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A Demon of Our Own Design September 8, 2007

Posted by federalist in Energy, Finance.
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A recent vacation afforded me the rare opportunity not only to catch up on my piles of industry periodicals, but also to read two books cover to cover.

First was Rick Bookstaber’s most recent book, A Demon of Our Own Design. Fortunately, AllAboutAlpha.com has saved me the trouble of further comment with a thorough and accurate review. (Barry Ritholtz also managed to get the first chapter online.) Unlike many books, this one is worth reading in full. My one-line conclusion after reading it: The more you try to control risk with complex instruments or regulations, the less you will be able to predict how your attempts at control will fail — but they will fail.

Second was Alan Weisman’s The World Without Us. This was a sweeping sample of the impact of humans on the biosphere, as well as of the uncanny ability of the biosphere to recover from extreme impacts. In spite of the author’s occasional indulgence in liberal/anti-human jabs, the book contains a wealth of diverse examples that actually reinforce the thesis that the capacity of man to impact the biosphere is quite limited. In fact, there are really only two things that humans have definitively done that will have any lasting impact on the planet:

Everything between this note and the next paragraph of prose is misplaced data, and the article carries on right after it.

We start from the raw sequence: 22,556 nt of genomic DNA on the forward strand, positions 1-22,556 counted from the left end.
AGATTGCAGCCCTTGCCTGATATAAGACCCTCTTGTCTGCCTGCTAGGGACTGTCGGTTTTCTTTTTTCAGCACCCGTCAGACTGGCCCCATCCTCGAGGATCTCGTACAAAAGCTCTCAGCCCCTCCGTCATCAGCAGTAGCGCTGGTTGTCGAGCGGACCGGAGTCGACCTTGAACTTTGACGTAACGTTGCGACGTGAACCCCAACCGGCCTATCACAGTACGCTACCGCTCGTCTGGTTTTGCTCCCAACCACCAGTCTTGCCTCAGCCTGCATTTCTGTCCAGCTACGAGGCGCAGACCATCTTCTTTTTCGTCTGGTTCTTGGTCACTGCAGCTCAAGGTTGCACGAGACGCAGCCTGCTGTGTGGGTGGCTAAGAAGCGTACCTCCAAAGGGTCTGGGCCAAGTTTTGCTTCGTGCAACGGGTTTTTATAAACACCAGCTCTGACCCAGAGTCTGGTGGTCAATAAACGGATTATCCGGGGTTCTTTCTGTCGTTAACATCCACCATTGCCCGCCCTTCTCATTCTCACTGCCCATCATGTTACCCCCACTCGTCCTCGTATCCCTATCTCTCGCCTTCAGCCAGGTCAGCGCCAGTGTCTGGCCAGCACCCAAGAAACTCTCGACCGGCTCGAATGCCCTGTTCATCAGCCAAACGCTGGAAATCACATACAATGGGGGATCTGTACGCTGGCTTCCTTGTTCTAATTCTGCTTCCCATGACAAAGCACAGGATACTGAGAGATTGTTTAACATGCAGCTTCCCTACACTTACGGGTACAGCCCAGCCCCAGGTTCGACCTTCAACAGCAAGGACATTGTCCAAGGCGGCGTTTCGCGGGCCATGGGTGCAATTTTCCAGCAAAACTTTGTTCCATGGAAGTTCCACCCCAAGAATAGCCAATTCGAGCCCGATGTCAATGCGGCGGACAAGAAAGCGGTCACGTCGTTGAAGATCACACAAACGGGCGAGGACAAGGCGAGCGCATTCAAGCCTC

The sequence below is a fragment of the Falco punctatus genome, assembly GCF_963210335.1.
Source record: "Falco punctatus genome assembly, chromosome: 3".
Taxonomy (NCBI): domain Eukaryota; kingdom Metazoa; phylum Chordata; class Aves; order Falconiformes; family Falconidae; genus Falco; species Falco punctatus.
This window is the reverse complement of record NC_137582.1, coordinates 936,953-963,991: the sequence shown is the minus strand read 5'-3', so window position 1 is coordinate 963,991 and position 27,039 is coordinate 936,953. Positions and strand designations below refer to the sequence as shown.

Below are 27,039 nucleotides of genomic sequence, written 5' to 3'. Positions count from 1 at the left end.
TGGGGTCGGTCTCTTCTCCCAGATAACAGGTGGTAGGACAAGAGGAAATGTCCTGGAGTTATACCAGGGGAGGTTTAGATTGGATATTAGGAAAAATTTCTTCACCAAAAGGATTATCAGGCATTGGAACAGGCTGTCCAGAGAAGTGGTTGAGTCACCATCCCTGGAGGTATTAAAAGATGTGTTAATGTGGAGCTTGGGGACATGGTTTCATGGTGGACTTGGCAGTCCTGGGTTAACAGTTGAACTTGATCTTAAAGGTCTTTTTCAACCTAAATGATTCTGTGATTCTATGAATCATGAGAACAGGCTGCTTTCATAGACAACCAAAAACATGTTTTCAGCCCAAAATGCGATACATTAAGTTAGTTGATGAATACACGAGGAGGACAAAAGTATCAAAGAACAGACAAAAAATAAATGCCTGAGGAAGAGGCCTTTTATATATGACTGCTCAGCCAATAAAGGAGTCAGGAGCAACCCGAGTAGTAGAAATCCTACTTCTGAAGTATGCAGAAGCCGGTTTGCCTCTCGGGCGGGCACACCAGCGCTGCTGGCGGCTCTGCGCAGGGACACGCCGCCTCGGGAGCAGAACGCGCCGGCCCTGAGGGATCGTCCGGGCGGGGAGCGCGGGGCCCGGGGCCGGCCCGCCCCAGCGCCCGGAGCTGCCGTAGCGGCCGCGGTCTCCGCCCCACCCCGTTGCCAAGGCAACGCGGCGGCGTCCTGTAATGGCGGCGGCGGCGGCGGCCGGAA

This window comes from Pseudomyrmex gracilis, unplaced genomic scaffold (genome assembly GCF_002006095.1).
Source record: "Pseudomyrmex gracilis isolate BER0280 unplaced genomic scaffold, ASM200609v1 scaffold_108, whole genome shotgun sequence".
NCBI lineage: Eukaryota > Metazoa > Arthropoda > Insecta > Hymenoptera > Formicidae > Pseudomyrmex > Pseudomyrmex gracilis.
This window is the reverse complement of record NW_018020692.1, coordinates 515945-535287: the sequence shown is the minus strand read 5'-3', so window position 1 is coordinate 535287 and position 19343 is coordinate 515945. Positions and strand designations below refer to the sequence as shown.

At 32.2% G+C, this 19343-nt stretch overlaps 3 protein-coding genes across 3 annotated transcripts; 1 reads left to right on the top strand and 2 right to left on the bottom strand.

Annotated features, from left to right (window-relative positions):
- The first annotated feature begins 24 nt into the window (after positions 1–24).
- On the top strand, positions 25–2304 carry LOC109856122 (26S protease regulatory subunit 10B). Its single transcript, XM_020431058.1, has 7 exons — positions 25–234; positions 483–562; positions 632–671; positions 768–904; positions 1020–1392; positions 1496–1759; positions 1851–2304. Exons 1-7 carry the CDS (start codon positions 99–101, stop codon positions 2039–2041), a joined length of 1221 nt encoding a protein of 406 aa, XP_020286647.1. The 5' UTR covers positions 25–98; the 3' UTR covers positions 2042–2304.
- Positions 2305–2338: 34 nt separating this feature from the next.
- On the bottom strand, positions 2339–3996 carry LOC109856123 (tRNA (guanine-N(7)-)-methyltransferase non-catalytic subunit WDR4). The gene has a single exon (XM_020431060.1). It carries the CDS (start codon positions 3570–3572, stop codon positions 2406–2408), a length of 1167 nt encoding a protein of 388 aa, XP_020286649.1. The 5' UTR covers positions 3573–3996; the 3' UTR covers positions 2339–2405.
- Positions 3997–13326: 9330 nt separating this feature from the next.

1. Humans have hunted most large and tasty animal species to extinction. However, most of this occurred ages ago as primitive humans migrating through the Americas and Pacific islands encountered large animals that had apparently not evolved to fear these versatile hominid predators.
  2. Humans have produced artificial materials (plastics and other large molecules) that the biosphere is incapable of consuming. These could conceivably survive like artificial elements for many eons. Their long-term impact on the biosphere is unknown, but some hypothesize that organisms will eventually evolve that are capable of digesting them.

The third major human activity that bothers many environmentalists involves our propensity to dig up and concentrate toxic elements — like heavy and radioactive metals — that used to lie dispersed underground. However, visits to disaster sites like Chernobyl show us how quickly nature can rebound. The most remarkable message I took away from this book is that no matter what we do, natural processes will quickly work to break it down and bury it.

On my vacation I visited a glacier, which drove that point home: Nothing can stop the fact that during the next ice age massive sheets of ice will flatten and bury everything in their way. Nature’s primer.

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